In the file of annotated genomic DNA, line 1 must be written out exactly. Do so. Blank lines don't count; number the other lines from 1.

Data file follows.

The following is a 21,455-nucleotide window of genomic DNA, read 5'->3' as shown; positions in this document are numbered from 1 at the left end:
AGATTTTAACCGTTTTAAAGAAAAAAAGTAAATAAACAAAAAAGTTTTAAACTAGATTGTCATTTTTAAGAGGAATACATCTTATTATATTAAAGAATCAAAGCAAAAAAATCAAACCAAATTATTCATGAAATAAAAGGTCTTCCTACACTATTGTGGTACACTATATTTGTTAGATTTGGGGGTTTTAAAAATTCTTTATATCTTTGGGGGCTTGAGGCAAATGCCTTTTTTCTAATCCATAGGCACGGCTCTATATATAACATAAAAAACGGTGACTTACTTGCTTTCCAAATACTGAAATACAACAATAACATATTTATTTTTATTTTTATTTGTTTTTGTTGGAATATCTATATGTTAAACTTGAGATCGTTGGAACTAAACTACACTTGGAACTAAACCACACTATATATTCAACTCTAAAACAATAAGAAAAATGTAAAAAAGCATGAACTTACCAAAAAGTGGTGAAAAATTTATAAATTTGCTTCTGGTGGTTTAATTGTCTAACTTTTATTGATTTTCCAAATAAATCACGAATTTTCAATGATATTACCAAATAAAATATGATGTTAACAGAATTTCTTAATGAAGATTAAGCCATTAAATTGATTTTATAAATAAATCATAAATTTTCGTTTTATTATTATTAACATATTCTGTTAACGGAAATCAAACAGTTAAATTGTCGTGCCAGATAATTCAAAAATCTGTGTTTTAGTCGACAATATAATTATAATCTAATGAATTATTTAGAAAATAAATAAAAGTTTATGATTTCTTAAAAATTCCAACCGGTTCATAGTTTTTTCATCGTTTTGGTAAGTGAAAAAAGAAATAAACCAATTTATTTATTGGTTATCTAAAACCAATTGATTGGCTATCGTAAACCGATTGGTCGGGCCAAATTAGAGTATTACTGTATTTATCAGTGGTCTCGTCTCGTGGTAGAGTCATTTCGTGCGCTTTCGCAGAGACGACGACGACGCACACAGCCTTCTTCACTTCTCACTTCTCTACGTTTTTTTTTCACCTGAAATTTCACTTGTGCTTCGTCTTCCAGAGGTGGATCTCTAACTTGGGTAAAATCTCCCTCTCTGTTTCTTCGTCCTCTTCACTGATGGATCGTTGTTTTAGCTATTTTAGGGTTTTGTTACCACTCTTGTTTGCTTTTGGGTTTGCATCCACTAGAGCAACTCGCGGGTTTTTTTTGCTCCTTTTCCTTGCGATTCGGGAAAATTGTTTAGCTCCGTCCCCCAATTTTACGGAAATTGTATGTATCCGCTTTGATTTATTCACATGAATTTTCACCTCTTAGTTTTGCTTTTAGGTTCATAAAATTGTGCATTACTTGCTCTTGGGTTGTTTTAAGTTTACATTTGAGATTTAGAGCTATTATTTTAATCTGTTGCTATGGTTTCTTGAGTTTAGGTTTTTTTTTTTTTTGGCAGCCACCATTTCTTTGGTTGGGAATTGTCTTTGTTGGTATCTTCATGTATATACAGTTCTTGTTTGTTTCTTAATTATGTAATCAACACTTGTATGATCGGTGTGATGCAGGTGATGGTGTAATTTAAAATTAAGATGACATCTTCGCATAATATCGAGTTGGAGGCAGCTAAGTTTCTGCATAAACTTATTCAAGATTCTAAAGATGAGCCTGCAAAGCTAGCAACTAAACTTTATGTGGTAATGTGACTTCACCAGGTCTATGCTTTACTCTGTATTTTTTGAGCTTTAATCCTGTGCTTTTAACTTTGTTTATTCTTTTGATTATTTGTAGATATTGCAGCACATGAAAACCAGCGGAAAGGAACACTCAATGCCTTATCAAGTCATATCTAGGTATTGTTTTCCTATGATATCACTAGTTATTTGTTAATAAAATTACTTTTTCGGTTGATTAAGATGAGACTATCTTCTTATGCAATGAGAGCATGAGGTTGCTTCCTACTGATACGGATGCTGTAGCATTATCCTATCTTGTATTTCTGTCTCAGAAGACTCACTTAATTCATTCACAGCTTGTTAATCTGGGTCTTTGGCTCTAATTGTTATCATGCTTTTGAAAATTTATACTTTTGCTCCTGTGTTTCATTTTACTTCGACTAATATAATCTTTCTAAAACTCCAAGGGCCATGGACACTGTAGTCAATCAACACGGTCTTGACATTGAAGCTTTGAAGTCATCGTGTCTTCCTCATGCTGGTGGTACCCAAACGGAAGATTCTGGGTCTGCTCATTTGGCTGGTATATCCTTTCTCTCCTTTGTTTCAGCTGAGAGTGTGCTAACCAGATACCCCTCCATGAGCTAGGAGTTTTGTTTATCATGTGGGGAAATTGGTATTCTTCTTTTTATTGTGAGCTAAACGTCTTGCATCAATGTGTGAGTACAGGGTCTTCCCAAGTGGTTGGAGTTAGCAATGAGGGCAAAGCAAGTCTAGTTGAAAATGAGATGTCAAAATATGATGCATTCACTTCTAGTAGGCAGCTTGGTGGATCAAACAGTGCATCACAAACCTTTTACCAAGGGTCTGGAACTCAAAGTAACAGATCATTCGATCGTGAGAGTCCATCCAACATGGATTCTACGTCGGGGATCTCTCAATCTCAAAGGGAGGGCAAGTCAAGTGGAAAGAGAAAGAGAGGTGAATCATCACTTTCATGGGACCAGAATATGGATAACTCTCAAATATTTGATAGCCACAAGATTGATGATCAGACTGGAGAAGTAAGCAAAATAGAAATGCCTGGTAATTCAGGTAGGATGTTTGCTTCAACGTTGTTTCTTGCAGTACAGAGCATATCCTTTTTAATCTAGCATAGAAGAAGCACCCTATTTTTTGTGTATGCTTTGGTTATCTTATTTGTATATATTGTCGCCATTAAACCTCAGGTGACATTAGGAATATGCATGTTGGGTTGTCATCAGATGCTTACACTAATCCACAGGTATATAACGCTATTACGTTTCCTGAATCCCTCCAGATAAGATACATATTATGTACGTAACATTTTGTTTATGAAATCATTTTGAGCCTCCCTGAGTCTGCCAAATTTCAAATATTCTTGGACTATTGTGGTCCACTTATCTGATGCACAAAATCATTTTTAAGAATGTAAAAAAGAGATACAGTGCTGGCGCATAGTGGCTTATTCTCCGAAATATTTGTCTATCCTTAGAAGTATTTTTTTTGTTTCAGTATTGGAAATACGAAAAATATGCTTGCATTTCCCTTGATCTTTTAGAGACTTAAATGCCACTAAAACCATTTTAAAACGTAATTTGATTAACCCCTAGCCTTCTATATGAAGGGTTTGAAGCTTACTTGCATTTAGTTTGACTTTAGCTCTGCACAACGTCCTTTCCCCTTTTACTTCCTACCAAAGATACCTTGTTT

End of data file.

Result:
The following is a 21,455-nucleotide window of genomic DNA, read 5'->3' as shown; positions in this document are numbered from 1 at the left end: